3. Lamb cards. Although I have written about lamb cards before, I suspect the pictures of lamb working will make more sense if I review the lamb card briefly first.

Lambing card for Colney's twins

Lambing card for Colney’s twins

As with baseball cards, lamb cards are nothing more than typed and filled-in data repositories. The printed portions of the card come straight from our sheep database, powered by Breeder’s Assistant software as heavily modified by my resident Data/Computer Geek, a.k.a. Steve. We know ahead of time that all lambings will happen in 2015, although we do not know in what order. We include the mother’s eartag number to be absolutely sure we have the right card for the ewe occupying the jug. Knowing the ewe’s age (the digits after her name) reminds us whether she has experience in the ancient rituals of lambing. We added the sire’s name, and both adults’ bloodlines, when we began using our customized version of the ALBC conservation breeding scheme, mostly so that we could comment from the get-go on the sterling qualities of the “linecross” ram lambs (our future flocksires).

The rest of the information on the lambing card gets filled in while we work the lamb(s). As you can see from Colney’s card, there was nothing alarming or noteworthy about her lambs. The “notes” field is the place we record things like “big twink” or “white face” or “light phase” or “virtually black.” We also note immediate health issues here such as “raw patch on belly” or “slow starter” or even “stillborn.” Over the years, we have been surprised at how often these original notes provide useful, cautionary, or humerous information. For example, if we note on the card that the mother (usually a first-timer) tried to bash her lamb (Coda did this in 2006), the next year we will red-tape her horns to monitor her behavior when she lambs. After Colney tried to take off Steve’s kneecaps last week, I went back and looked at her prior lambing cards. Sure enough, sixteenth lambing in 2013, Shawn’s handwritten note: “Lamb happy, ewe good mother, but MEAN! Went in to check sex of lamb, ewe butted me HARD! – BEWARE!”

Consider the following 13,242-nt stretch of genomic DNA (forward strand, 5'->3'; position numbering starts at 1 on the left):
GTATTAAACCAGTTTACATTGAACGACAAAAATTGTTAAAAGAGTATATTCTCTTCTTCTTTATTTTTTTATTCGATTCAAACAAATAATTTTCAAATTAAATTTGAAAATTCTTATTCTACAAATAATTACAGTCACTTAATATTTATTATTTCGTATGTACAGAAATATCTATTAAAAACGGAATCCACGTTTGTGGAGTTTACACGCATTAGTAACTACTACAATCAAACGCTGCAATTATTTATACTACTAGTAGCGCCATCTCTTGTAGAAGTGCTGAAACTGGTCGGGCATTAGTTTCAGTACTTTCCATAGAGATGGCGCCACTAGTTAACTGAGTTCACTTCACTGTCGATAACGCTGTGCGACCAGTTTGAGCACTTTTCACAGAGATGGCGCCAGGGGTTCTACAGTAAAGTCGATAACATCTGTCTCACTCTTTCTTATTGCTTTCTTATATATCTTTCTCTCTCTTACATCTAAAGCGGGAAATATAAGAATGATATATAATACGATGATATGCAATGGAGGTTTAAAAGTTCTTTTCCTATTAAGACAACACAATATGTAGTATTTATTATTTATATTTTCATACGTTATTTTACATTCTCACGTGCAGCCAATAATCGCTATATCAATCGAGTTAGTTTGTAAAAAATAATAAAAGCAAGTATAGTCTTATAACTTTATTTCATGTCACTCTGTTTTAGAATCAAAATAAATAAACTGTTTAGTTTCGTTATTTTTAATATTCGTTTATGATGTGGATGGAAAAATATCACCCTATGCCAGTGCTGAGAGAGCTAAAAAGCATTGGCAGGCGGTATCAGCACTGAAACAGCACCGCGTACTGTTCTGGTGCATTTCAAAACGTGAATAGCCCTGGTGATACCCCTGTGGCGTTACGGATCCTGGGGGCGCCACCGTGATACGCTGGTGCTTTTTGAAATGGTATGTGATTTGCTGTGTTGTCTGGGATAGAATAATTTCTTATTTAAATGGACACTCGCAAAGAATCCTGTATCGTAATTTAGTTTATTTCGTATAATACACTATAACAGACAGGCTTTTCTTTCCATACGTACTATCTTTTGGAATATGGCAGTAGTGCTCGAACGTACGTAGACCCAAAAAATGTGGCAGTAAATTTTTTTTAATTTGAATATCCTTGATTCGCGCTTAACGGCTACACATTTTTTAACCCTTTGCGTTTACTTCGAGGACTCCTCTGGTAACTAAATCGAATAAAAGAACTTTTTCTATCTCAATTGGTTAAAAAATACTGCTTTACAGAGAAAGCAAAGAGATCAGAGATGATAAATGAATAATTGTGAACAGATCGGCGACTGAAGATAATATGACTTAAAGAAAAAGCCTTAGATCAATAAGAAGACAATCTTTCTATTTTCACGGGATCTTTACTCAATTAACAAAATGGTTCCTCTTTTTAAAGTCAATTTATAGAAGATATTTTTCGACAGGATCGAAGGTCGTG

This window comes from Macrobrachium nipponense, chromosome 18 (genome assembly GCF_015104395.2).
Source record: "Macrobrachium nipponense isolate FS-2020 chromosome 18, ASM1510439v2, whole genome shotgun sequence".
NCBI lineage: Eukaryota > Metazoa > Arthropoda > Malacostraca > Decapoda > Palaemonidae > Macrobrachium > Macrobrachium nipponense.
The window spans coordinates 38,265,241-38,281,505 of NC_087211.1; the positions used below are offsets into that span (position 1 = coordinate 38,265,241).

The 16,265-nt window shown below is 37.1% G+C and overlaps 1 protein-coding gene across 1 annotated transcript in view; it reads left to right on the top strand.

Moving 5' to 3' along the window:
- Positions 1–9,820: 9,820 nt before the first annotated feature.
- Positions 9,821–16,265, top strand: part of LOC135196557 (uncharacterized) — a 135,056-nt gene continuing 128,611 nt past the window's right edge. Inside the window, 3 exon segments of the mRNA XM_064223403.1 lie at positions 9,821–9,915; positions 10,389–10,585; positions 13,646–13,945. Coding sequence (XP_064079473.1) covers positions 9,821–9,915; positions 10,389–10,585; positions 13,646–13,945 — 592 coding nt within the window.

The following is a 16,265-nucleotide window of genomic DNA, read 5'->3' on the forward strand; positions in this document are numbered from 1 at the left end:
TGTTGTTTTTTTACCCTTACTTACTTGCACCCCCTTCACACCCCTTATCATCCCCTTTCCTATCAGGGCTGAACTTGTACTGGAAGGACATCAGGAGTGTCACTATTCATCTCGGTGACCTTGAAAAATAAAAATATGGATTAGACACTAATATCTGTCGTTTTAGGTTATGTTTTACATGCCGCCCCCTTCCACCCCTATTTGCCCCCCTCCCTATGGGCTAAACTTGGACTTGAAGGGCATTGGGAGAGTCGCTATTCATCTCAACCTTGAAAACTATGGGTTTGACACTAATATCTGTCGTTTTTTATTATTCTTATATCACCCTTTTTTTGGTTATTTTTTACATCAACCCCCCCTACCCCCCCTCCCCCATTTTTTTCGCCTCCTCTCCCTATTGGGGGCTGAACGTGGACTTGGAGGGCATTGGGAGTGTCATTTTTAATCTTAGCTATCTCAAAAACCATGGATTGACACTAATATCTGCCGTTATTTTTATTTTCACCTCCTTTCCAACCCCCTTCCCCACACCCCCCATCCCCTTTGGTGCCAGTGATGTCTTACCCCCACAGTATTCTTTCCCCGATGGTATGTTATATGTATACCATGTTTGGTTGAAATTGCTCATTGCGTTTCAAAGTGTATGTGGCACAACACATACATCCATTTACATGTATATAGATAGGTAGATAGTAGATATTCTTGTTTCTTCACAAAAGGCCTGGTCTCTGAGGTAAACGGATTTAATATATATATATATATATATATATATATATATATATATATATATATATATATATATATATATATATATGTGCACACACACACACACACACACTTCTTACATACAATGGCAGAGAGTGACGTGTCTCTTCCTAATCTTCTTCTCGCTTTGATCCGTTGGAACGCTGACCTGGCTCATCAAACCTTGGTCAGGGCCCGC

I guess we need to add “check ewe behavior histories” to our pre-lambing routine next year, and I need to add a note to Colney’s 2015 lamb card.

4. A pictorial guide to working Soay lambs. For details on any of these steps, click here for written explanations, and here for a EweTube of Steve working a lamb a few years ago.

Stage 1: weigh, optional fleece demo, gender check.

Stage 2 (lamb across Steve’s lap): temp/anti-pinning, eartag, shots.